Dr Claudia Kreklau

Claudia Kreklau

BA Warwick, MA Warwick, MA Emory, PhD Emory

Contact Details

Email: ck230@st-andrews.ac.uk
Telephone - +44 (0)1334 462892
Fax - +44 (0)1334 462914





Teaching and Research Interests

After degrees in History and Culture and the History of Medicine at the University of Warwick, I joined Emory University’s History department in 2013. My PhD dissertation and current book project “Eat as the King Eats” shows nineteenth-century German households used foodways to construct middle-class identity and thereby significantly shaped contemporary modern eating practices. I joined St. Andrews’ School of History in 2018, where my ongoing research interests include the relationship between German courts and middling members of society throughout German modernization. I have published on the importance of food symbolism at German diplomatic banquets, and am working on an article on the role of German courts in centralizing culinary education in the mid-nineteenth century. Questions of harvest failures, social survival, and food as a means of social control influence my teaching of the 3000-level module on the 1848 Revolutions. The larger concerns of German democratization and liberal sentiment as part of monarchy-middling relations informs my teaching of the 4000-level special subject and 3000-level class on Otto von Bismarck, the somewhat bourgeois Prussian nobleman, and his challenging sovereign, Kaiser Wilhelm II, respectively.


Research Projects

Current Research

My second book project studies cosmetic practices celebrating gender-deviant beauty in the context of intellectual and popular ontological debates in nineteenth-century German-speaking central Europe. I have found that contrary to the image of the hyper-masculine nineteenth century in the literature, nineteenth-century Germany was also the home of intellectuals, artists, thinkers, and consumers who greatly admired gender-deviance, influenced by the classics and such writers as Wickelmann. My study aims to recover the story between the turn towards militarization on the one hand, and the phenomena that made Berlin the birthplace of modern gay culture in 1900.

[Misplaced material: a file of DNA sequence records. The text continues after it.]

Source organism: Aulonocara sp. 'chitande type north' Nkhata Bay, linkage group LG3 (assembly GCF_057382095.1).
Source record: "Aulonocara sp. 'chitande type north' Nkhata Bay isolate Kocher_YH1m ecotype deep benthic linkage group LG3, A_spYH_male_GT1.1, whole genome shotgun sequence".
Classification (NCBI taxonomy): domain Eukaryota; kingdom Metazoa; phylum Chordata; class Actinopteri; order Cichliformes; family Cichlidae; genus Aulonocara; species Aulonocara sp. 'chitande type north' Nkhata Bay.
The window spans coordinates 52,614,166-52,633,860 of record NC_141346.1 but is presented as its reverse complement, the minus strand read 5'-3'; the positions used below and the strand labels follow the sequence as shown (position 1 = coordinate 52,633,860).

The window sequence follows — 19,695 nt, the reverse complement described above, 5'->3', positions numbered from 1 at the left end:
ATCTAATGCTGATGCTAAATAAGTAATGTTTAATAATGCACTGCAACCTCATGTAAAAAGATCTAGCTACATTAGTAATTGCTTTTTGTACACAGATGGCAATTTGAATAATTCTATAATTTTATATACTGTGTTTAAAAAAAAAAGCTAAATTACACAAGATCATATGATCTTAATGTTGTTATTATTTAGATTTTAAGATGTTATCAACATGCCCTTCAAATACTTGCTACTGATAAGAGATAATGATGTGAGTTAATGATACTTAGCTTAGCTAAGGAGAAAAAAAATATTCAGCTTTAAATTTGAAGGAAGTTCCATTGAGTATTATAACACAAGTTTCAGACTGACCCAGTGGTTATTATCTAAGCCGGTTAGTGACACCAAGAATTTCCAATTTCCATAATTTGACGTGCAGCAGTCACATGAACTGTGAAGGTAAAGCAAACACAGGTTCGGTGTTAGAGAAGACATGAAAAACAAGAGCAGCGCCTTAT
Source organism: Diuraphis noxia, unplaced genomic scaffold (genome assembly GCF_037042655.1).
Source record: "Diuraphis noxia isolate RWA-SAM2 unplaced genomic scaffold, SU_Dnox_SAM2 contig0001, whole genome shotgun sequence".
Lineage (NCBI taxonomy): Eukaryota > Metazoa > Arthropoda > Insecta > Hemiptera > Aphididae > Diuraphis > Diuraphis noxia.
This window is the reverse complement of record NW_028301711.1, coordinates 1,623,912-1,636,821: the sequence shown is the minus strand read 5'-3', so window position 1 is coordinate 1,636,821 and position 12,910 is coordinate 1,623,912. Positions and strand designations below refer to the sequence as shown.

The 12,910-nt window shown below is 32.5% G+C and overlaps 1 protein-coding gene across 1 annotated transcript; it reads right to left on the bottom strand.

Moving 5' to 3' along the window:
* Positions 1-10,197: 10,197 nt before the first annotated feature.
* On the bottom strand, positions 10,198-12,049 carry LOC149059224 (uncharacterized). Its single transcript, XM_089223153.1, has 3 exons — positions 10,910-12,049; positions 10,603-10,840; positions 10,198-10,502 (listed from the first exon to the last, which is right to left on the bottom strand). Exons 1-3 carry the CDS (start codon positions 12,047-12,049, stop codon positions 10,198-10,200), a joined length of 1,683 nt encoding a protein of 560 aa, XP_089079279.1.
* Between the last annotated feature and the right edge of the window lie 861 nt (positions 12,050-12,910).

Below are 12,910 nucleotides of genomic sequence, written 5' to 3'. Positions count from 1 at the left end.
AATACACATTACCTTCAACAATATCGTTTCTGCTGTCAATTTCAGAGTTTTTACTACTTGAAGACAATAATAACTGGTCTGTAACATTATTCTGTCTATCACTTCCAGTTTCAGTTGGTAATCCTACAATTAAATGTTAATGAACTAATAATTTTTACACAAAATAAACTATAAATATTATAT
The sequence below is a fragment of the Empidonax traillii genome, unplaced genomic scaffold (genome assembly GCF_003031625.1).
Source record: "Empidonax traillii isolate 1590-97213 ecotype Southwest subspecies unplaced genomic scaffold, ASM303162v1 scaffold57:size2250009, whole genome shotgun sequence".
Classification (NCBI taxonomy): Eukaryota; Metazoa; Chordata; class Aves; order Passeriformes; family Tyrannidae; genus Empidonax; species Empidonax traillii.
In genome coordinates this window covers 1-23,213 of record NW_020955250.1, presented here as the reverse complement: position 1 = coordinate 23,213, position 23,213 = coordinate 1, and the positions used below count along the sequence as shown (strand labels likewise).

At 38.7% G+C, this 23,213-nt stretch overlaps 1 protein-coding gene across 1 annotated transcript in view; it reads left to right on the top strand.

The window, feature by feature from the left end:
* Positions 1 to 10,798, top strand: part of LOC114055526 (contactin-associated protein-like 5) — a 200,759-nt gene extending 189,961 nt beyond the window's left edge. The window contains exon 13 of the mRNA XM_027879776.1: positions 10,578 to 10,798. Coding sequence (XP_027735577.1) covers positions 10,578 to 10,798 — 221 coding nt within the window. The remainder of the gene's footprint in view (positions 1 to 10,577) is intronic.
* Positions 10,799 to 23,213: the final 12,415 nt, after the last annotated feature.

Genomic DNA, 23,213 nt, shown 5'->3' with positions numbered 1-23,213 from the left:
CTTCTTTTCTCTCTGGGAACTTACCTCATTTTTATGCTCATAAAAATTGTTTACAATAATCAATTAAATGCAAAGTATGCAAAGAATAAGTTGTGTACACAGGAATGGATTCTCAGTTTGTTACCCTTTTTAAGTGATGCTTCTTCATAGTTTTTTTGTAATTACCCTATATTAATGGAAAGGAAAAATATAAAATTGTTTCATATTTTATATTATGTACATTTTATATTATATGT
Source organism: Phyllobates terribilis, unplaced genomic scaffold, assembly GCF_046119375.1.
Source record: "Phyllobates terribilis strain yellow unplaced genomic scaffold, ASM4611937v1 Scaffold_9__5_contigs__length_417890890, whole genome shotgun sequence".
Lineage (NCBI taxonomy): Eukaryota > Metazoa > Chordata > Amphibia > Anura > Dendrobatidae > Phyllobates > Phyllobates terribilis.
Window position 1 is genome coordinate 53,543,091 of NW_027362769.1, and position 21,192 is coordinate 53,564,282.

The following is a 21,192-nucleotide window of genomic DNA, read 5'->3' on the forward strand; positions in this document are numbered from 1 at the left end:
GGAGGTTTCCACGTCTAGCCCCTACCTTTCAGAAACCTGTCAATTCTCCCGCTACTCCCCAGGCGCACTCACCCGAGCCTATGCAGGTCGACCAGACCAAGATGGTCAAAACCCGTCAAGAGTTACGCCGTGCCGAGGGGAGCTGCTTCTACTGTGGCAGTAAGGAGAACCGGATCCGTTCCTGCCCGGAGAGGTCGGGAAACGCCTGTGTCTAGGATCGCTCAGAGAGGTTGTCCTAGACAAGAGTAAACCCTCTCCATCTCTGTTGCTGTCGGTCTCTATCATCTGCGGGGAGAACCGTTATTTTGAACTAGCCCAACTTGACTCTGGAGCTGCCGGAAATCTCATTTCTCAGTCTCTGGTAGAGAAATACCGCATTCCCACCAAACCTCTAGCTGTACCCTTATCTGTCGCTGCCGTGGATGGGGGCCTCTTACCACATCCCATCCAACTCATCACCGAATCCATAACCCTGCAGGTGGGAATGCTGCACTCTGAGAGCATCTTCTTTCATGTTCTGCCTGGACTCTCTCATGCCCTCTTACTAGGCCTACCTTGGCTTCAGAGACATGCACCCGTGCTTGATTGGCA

I have been supported by the German Historical Institute, Washington, the Wellcome Trust, London, the Fritz Thyssen Foundation, Cologne, and the Central European History Society of the American Historical Association. I also won the 2017 German Studies Association Graduate Student Essay prize for my study of romantic aesthetics’ impact on ichthyologic research during the Second Scientific Revolution.


  • “When ‘Germany’ became the new ‘France’? Royal Dining at the Bavarian Court of Maximilian II and the Political Gastronomy of Johann Rottenhöfer in Transnational European Perspective, 1830-1870,” International Review of Social Research, Special Issue: Food History and Identity, 7:1 (May 2017), pp. 46–56. DOI 10.1515/irsr-2017-0006.
  • “Travel, Technology, and Theory: The Aesthetics of Ichthyology during the Second Scientific Revolution,” German Studies Review, 41:3 (October 2018).


Teaching Duties

I teach the honors modules:

MO4936 Bismarck: Biography—Politics—Mythology
MO3329 The Kaiser: Aspects of Emperor Wilhelm II
MO3318: Revolution, Nationalism and Reaction: 1848-1849 in the German Lands

I also lecture and tutor on the following courses:

MO1008 Themes in Late Modern History
HI2001 History as a Discipline


Research Students

Emma Lea Gannett—Britain, Germany and France in the Naval Race, late 19th century and early 20th century

Harrison J. Roberts—Coronation Ceremonies of the British Monarchy in the Twentieth Century

Pippa R. Triffit—The Marriages of Queen Vicoria’s Children: Public Portrayals and Private Truths